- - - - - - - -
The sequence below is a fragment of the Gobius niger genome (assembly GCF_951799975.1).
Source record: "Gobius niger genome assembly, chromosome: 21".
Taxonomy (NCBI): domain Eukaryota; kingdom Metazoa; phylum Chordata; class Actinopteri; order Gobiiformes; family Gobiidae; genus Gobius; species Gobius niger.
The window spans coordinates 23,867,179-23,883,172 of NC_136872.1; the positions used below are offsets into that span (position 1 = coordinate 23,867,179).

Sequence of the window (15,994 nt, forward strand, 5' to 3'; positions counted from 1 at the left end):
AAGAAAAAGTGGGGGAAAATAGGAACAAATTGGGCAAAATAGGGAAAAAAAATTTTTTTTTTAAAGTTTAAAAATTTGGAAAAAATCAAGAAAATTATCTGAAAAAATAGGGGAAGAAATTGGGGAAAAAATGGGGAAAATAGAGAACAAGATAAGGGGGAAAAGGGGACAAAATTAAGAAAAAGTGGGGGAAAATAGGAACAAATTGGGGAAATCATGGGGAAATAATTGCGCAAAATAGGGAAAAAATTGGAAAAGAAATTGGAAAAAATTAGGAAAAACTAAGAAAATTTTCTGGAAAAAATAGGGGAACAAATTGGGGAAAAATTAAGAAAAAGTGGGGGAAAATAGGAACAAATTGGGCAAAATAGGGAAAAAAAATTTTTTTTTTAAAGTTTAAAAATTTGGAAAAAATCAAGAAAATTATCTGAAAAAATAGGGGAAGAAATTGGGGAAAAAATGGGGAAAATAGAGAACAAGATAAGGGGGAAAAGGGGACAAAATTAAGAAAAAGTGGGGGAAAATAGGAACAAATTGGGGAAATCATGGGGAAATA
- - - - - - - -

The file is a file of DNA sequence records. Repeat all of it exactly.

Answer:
The sequence below is a fragment of the Gobius niger genome (assembly GCF_951799975.1).
Source record: "Gobius niger genome assembly, chromosome: 21".
Taxonomy (NCBI): domain Eukaryota; kingdom Metazoa; phylum Chordata; class Actinopteri; order Gobiiformes; family Gobiidae; genus Gobius; species Gobius niger.
The window spans coordinates 23,867,179-23,883,172 of NC_136872.1; the positions used below are offsets into that span (position 1 = coordinate 23,867,179).

Sequence of the window (15,994 nt, forward strand, 5' to 3'; positions counted from 1 at the left end):
AAGAAAAAGTGGGGGAAAATAGGAACAAATTGGGCAAAATAGGGAAAAAAAATTTTTTTTTTAAAGTTTAAAAATTTGGAAAAAATCAAGAAAATTATCTGAAAAAATAGGGGAAGAAATTGGGGAAAAAATGGGGAAAATAGAGAACAAGATAAGGGGGAAAAGGGGACAAAATTAAGAAAAAGTGGGGGAAAATAGGAACAAATTGGGGAAATCATGGGGAAATAATTGCGCAAAATAGGGAAAAAATTGGAAAAGAAATTGGAAAAAATTAGGAAAAACTAAGAAAATTTTCTGGAAAAAATAGGGGAACAAATTGGGGAAAAATTAAGAAAAAGTGGGGGAAAATAGGAACAAATTGGGCAAAATAGGGAAAAAAAATTTTTTTTTTAAAGTTTAAAAATTTGGAAAAAATCAAGAAAATTATCTGAAAAAATAGGGGAAGAAATTGGGGAAAAAATGGGGAAAATAGAGAACAAGATAAGGGGGAAAAGGGGACAAAATTAAGAAAAAGTGGGGGAAAATAGGAACAAATTGGGGAAATCATGGGGAAATA